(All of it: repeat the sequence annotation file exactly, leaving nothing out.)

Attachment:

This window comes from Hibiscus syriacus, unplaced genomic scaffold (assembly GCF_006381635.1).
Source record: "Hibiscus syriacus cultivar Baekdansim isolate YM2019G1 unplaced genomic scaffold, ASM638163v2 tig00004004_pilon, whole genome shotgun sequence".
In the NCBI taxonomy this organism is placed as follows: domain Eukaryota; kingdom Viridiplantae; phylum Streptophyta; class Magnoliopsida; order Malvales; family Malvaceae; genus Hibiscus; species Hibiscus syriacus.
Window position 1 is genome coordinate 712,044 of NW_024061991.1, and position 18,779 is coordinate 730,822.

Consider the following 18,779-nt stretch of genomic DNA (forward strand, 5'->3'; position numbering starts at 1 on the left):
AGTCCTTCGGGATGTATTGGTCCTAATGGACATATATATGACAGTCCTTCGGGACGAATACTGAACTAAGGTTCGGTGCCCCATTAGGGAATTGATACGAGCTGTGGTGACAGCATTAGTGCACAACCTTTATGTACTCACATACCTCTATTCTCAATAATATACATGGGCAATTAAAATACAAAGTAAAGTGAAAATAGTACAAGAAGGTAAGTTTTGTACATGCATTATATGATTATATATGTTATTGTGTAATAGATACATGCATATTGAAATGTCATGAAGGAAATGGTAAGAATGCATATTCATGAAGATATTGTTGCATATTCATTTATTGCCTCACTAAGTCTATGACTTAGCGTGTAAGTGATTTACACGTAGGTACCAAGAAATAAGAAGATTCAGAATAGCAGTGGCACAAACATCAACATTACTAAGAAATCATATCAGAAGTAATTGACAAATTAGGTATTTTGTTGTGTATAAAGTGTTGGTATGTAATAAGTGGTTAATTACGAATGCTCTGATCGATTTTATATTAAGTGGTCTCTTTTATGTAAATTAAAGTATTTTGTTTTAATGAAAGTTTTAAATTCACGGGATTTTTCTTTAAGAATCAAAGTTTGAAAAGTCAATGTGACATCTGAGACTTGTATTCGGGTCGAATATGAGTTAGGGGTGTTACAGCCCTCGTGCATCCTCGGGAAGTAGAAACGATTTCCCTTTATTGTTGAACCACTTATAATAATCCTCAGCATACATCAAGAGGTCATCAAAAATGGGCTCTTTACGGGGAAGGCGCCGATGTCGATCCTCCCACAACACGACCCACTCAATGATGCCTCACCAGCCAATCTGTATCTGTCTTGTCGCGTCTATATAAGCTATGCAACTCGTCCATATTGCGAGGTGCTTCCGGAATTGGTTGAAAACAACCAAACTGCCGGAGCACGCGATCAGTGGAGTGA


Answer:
This window comes from Hibiscus syriacus, unplaced genomic scaffold (assembly GCF_006381635.1).
Source record: "Hibiscus syriacus cultivar Baekdansim isolate YM2019G1 unplaced genomic scaffold, ASM638163v2 tig00004004_pilon, whole genome shotgun sequence".
In the NCBI taxonomy this organism is placed as follows: domain Eukaryota; kingdom Viridiplantae; phylum Streptophyta; class Magnoliopsida; order Malvales; family Malvaceae; genus Hibiscus; species Hibiscus syriacus.
Window position 1 is genome coordinate 712,044 of NW_024061991.1, and position 18,779 is coordinate 730,822.

Consider the following 18,779-nt stretch of genomic DNA (forward strand, 5'->3'; position numbering starts at 1 on the left):
AGTCCTTCGGGATGTATTGGTCCTAATGGACATATATATGACAGTCCTTCGGGACGAATACTGAACTAAGGTTCGGTGCCCCATTAGGGAATTGATACGAGCTGTGGTGACAGCATTAGTGCACAACCTTTATGTACTCACATACCTCTATTCTCAATAATATACATGGGCAATTAAAATACAAAGTAAAGTGAAAATAGTACAAGAAGGTAAGTTTTGTACATGCATTATATGATTATATATGTTATTGTGTAATAGATACATGCATATTGAAATGTCATGAAGGAAATGGTAAGAATGCATATTCATGAAGATATTGTTGCATATTCATTTATTGCCTCACTAAGTCTATGACTTAGCGTGTAAGTGATTTACACGTAGGTACCAAGAAATAAGAAGATTCAGAATAGCAGTGGCACAAACATCAACATTACTAAGAAATCATATCAGAAGTAATTGACAAATTAGGTATTTTGTTGTGTATAAAGTGTTGGTATGTAATAAGTGGTTAATTACGAATGCTCTGATCGATTTTATATTAAGTGGTCTCTTTTATGTAAATTAAAGTATTTTGTTTTAATGAAAGTTTTAAATTCACGGGATTTTTCTTTAAGAATCAAAGTTTGAAAAGTCAATGTGACATCTGAGACTTGTATTCGGGTCGAATATGAGTTAGGGGTGTTACAGCCCTCGTGCATCCTCGGGAAGTAGAAACGATTTCCCTTTATTGTTGAACCACTTATAATAATCCTCAGCATACATCAAGAGGTCATCAAAAATGGGCTCTTTACGGGGAAGGCGCCGATGTCGATCCTCCCACAACACGACCCACTCAATGATGCCTCACCAGCCAATCTGTATCTGTCTTGTCGCGTCTATATAAGCTATGCAACTCGTCCATATTGCGAGGTGCTTCCGGAATTGGTTGAAAACAACCAAACTGCCGGAGCACGCGATCAGTGGAGTGA